Operetta Research Center
28 May, 2017
The Staatsoperette Dresden has been – for many years – one of the few theaters in Germany, before and after re-unification, entirely devoted to operetta and popular musical theater, along with the Musikalische Komödie Leipzig (East-Germany) and the Gärtnerplatztheater Munich (West-Germany). Not to forget the former Theater des Westens in Berlin-West and the late Metropoltheater in Berlin-East. While the Staatsoperette was “exiled” to the outskirts of town for many years, to the rural distric of Leuben, it has recently moved downtown to the brand new Kraftwerk Mitte. Such a change of location ends an era that started in the early post-WW2 years. And to mark this end-of-an-era, Andreas Schwarze has written a marvelously illustrated history of popular musical theater in Dresden from 1844 until today: 200 large-size color pages at budget price. Highly suitable for anyone who doesn’t speak German and only wants to look at pictures!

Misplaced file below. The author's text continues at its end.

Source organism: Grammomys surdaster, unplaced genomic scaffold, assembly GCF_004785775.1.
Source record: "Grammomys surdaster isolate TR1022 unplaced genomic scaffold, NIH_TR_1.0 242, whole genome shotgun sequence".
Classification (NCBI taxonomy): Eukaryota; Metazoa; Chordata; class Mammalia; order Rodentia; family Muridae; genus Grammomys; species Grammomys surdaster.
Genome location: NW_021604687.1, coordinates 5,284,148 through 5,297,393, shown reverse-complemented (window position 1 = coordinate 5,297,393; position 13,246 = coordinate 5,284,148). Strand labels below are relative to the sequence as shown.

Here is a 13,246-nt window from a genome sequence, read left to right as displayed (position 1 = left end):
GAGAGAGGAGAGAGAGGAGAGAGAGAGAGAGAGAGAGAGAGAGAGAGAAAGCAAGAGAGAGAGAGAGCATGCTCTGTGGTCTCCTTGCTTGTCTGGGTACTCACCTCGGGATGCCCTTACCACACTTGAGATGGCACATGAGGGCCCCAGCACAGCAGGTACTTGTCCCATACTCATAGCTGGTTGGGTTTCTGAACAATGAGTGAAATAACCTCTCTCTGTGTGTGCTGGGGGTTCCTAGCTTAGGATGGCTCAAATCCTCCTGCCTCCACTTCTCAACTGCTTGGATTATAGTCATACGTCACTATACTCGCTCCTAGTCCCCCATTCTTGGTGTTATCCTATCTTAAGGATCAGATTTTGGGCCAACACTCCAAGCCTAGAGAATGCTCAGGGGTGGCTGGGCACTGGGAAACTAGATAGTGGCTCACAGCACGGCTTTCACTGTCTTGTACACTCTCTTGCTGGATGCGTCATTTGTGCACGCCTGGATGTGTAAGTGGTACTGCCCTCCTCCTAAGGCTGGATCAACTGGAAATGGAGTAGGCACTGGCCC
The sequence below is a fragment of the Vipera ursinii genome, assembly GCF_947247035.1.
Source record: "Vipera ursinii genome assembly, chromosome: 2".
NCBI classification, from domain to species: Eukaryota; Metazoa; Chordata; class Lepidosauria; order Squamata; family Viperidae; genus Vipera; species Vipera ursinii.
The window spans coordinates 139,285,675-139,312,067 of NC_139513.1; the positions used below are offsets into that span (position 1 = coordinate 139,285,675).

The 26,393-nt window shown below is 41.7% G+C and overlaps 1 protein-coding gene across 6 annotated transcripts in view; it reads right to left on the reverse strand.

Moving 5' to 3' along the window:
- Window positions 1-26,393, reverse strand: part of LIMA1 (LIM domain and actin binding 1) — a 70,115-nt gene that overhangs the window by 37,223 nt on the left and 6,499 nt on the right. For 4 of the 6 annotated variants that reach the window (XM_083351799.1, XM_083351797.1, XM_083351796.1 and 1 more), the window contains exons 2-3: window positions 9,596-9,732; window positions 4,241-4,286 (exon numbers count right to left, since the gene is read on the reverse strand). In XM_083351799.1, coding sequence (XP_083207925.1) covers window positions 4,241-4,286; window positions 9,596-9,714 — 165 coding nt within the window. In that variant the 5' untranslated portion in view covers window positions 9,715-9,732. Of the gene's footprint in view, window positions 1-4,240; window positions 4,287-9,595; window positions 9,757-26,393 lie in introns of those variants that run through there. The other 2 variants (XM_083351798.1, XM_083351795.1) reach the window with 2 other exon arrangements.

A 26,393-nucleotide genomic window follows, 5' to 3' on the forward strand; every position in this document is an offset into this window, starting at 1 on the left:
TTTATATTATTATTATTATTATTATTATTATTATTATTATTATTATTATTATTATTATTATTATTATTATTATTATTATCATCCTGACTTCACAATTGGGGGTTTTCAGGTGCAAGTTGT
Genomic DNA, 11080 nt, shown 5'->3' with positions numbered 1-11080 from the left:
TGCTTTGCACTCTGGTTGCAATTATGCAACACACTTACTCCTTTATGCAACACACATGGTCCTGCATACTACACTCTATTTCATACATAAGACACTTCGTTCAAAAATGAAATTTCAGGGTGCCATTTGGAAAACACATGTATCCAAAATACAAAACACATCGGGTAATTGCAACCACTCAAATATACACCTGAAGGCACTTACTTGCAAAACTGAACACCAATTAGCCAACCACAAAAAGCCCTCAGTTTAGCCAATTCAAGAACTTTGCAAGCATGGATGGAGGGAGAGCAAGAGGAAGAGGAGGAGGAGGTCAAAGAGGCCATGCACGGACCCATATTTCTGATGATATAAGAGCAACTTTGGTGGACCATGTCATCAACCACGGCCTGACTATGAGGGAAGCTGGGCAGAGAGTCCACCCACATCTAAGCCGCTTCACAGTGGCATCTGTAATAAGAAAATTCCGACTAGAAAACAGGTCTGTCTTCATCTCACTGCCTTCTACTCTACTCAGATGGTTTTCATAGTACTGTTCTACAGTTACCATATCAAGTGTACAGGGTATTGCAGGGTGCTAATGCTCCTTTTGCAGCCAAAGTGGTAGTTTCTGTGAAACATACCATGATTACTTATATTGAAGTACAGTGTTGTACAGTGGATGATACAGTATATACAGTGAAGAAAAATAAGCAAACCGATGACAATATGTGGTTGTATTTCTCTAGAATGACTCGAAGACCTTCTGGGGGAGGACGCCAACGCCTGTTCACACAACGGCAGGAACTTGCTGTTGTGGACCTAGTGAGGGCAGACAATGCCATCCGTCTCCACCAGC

Andreas Schwarze was born 1959 in Meißen, near Dresden. He studied stage direction and has worked for the Staatsoperette since 1986 as stage director, soloist, stage author, and photographer. He has managed to collect a vast number of historic images from various sources. And he uses them – lavishly – to chronicle the history of popular musical theater in Dresden, starting with the outdoor Volkstheater of Josef Ferdinand Nesmüller.
It’s fascinating to see what was on at Nesmüller’s theater, e.g. Offenbach’s Pariser Leben as a “Große Komische Oper in 5 Akten,” which translates as “grand comic opera in 5 acts” with Mr. Nesmüller himself as Baron Gondremark.
Mr. Schwarze moves on to the Herminia-Theater and its 1,110 seat auditorium. It opened in 1872, and offered famous guests from abroad, such as 22-year-old Alexander Girardi from Vienna, and Miss Finaly who was a sensation, praised as “the queen of soubrettes.” Quickly, competition established itself, like the spacious Victoria-Salon. Other stages like the Diana-Garten also get a mention.
Next comes the Residenz-Theater, run by Engelbert Karl. It showed titles like Genée’s Nanon, and kept presenting new operettas from Vienna in the years to come. Here is a photo of Carl Friese in Waldmeister, 1896.